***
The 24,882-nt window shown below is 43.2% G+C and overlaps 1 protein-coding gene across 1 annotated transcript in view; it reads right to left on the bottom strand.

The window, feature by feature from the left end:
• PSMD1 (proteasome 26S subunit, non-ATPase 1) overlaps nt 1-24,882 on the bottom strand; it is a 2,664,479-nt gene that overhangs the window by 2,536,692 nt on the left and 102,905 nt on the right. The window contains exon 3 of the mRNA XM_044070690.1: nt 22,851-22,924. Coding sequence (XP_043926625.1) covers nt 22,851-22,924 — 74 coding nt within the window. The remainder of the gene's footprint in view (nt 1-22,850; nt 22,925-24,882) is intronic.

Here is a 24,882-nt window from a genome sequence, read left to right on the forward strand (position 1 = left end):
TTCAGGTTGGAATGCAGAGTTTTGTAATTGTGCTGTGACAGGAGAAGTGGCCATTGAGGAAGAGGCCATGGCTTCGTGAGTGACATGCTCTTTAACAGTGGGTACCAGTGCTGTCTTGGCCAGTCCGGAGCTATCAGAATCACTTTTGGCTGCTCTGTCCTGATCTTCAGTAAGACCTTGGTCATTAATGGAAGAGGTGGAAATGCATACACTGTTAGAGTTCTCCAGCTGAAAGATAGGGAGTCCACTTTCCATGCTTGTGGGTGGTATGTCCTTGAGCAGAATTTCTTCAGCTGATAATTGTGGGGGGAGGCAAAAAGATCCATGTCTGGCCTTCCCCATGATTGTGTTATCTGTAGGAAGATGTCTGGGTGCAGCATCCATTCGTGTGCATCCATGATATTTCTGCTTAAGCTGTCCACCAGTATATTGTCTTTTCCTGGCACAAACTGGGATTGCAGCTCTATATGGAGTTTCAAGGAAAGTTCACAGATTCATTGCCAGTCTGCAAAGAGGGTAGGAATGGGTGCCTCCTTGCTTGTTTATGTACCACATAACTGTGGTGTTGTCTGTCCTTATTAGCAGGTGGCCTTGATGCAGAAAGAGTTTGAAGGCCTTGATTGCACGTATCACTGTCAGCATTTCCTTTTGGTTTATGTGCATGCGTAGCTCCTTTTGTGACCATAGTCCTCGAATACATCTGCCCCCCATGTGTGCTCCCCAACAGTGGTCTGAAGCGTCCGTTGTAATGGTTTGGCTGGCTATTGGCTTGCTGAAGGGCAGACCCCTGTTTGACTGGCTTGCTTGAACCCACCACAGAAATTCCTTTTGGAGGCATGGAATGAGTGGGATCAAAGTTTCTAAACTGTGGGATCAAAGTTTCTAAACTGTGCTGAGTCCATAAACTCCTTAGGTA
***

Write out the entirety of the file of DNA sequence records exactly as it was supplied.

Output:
The 24,882-nt window shown below is 43.2% G+C and overlaps 1 protein-coding gene across 1 annotated transcript in view; it reads right to left on the bottom strand.

The window, feature by feature from the left end:
• PSMD1 (proteasome 26S subunit, non-ATPase 1) overlaps nt 1-24,882 on the bottom strand; it is a 2,664,479-nt gene that overhangs the window by 2,536,692 nt on the left and 102,905 nt on the right. The window contains exon 3 of the mRNA XM_044070690.1: nt 22,851-22,924. Coding sequence (XP_043926625.1) covers nt 22,851-22,924 — 74 coding nt within the window. The remainder of the gene's footprint in view (nt 1-22,850; nt 22,925-24,882) is intronic.

Here is a 24,882-nt window from a genome sequence, read left to right on the forward strand (position 1 = left end):
TTCAGGTTGGAATGCAGAGTTTTGTAATTGTGCTGTGACAGGAGAAGTGGCCATTGAGGAAGAGGCCATGGCTTCGTGAGTGACATGCTCTTTAACAGTGGGTACCAGTGCTGTCTTGGCCAGTCCGGAGCTATCAGAATCACTTTTGGCTGCTCTGTCCTGATCTTCAGTAAGACCTTGGTCATTAATGGAAGAGGTGGAAATGCATACACTGTTAGAGTTCTCCAGCTGAAAGATAGGGAGTCCACTTTCCATGCTTGTGGGTGGTATGTCCTTGAGCAGAATTTCTTCAGCTGATAATTGTGGGGGGAGGCAAAAAGATCCATGTCTGGCCTTCCCCATGATTGTGTTATCTGTAGGAAGATGTCTGGGTGCAGCATCCATTCGTGTGCATCCATGATATTTCTGCTTAAGCTGTCCACCAGTATATTGTCTTTTCCTGGCACAAACTGGGATTGCAGCTCTATATGGAGTTTCAAGGAAAGTTCACAGATTCATTGCCAGTCTGCAAAGAGGGTAGGAATGGGTGCCTCCTTGCTTGTTTATGTACCACATAACTGTGGTGTTGTCTGTCCTTATTAGCAGGTGGCCTTGATGCAGAAAGAGTTTGAAGGCCTTGATTGCACGTATCACTGTCAGCATTTCCTTTTGGTTTATGTGCATGCGTAGCTCCTTTTGTGACCATAGTCCTCGAATACATCTGCCCCCCATGTGTGCTCCCCAACAGTGGTCTGAAGCGTCCGTTGTAATGGTTTGGCTGGCTATTGGCTTGCTGAAGGGCAGACCCCTGTTTGACTGGCTTGCTTGAACCCACCACAGAAATTCCTTTTGGAGGCATGGAATGAGTGGGATCAAAGTTTCTAAACTGTGGGATCAAAGTTTCTAAACTGTGCTGAGTCCATAAACTCCTTAGGTA